US Pharm. 2016;41(8):6.
End-stage renal disease (ESRD), or kidney failure, is the eventual result of chronic kidney disease (CKD), which affects >26 million U.S. adults. In 2014, according to the CMS, more than one-third of ESRD patients received care from a nephrologist for at least a year prior to kidney failure. Major risk factors for ESRD are diabetic nephropathy (43.2%), hypertension (23%), glomerulonephritis (12.3%), and polycystic kidney disease (2.9%).
Incidence and Prevalence: Although the incidence of ESRD rose steadily from 80 in 1980 to 350 in 2001 per million and has since leveled off, there are racial variations. The incidence rose more quickly in African Americans than in all other ethnic groups. However, since 2001, rates have remained stable in all ethnic groups except for American Indians, in whom the rate is declining. In 2014, incidence rates per million were more than two-fold higher in African Americans (1,000) than in Asians (400) and whites (300). From 1980 to 2009, ESRD prevalence increased nearly 600%—from 290 to 1,738 cases per million. At the end of 2009, >871,000 people were being treated for ESRD; 45.8% were receiving dialysis and 19.9% had a working transplanted kidney. More than 10 times as many ESRD patients received hemodialysis treatments at a clinic than those receiving peritoneal dialysis and home hemodialysis combined.
Mortality: In 2014, there were 47,112 deaths from nephritis, nephrotic syndrome, and nephrosis in the U.S., with 14.9 deaths per 100,000. Although the total number of deaths from ESRD has risen since 1980, the rate of increase per year has been dropping after peaking in 2001 (10,478 deaths in 1980 vs. 90,118 in 2009).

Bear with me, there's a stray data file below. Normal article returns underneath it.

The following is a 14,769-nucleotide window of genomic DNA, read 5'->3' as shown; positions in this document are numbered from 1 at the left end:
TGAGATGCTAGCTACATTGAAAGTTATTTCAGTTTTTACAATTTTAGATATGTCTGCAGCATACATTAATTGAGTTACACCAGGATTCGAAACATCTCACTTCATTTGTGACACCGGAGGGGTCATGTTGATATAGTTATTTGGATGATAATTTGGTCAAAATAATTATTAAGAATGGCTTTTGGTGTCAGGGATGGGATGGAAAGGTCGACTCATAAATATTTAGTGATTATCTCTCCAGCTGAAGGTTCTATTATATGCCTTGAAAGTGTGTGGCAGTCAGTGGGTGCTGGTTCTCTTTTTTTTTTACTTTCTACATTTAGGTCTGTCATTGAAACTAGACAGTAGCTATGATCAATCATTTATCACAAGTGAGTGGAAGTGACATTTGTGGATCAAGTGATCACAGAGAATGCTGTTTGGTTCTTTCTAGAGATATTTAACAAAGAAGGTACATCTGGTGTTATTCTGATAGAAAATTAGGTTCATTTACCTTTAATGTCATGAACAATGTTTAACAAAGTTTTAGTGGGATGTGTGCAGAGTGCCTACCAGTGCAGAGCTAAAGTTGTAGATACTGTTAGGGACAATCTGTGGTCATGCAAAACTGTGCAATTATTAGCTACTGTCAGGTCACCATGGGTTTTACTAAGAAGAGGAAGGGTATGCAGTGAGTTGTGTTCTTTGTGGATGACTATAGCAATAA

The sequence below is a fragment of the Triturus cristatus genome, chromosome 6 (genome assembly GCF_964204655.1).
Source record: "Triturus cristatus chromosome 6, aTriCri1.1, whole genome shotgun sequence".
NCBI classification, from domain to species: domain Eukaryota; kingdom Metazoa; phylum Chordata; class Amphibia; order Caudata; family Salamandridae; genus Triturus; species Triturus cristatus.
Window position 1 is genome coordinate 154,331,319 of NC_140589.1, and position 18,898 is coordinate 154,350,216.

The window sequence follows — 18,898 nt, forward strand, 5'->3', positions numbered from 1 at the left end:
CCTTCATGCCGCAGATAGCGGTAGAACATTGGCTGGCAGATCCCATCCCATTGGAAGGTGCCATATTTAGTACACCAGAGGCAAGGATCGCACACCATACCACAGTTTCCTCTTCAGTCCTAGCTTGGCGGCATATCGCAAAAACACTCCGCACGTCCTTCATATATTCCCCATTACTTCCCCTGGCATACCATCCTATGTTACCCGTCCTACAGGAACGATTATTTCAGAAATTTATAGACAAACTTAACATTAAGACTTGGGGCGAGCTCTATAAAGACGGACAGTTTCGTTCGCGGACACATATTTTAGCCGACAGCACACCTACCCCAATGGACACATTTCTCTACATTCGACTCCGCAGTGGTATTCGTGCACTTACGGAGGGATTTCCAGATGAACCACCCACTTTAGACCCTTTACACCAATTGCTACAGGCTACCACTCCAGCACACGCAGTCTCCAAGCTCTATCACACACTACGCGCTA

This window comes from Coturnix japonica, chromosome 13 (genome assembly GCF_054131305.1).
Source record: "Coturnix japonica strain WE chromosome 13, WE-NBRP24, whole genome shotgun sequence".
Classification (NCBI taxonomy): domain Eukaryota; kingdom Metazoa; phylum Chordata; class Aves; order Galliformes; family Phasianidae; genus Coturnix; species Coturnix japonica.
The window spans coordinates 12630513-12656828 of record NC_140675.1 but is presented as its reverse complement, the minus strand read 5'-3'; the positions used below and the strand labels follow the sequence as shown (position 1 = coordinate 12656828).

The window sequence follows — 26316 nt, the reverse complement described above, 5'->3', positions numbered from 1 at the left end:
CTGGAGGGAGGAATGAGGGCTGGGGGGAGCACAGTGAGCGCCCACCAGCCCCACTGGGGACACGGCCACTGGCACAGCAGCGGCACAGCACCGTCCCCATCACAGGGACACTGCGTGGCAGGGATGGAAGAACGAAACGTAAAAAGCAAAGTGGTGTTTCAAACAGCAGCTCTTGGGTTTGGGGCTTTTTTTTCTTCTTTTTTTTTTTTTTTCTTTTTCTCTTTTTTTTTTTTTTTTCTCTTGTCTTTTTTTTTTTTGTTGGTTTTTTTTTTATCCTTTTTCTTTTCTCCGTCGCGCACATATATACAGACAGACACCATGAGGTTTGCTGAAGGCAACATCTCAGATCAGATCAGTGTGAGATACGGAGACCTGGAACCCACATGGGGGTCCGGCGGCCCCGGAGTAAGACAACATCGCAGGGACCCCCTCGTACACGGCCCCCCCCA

Economic Burden: In 2013, total Medicare expenditures (not including prescription medications) for all stages of kidney disease exceeded $99 billion, and $31 billion of this sum was spent annually on treatment of kidney-failure patients. Treatment of ESRD patients cost $42.5 billion in public and private funds.
Diabetes and High Blood Pressure: More than 29 million adults (8.1 million of them undiagnosed) have diabetes—the leading cause of ESRD—and 35% of them have ESRD. Of all ESRD patients, 37% have a primary diagnosis of diabetes. In 2013, diabetes led to >51,000 new cases of ESRD. More than 247,000 patients have diabetes-related ESRD. In 2013, high blood pressure (HBP)—which affects 73 million Americans—led to >33,000 new cases of ESRD. Currently, 165,000 patients have ESRD caused by HBP, which is the second leading cause of ESRD. One-quarter of ESRD patients have a primary diagnosis of hypertension.
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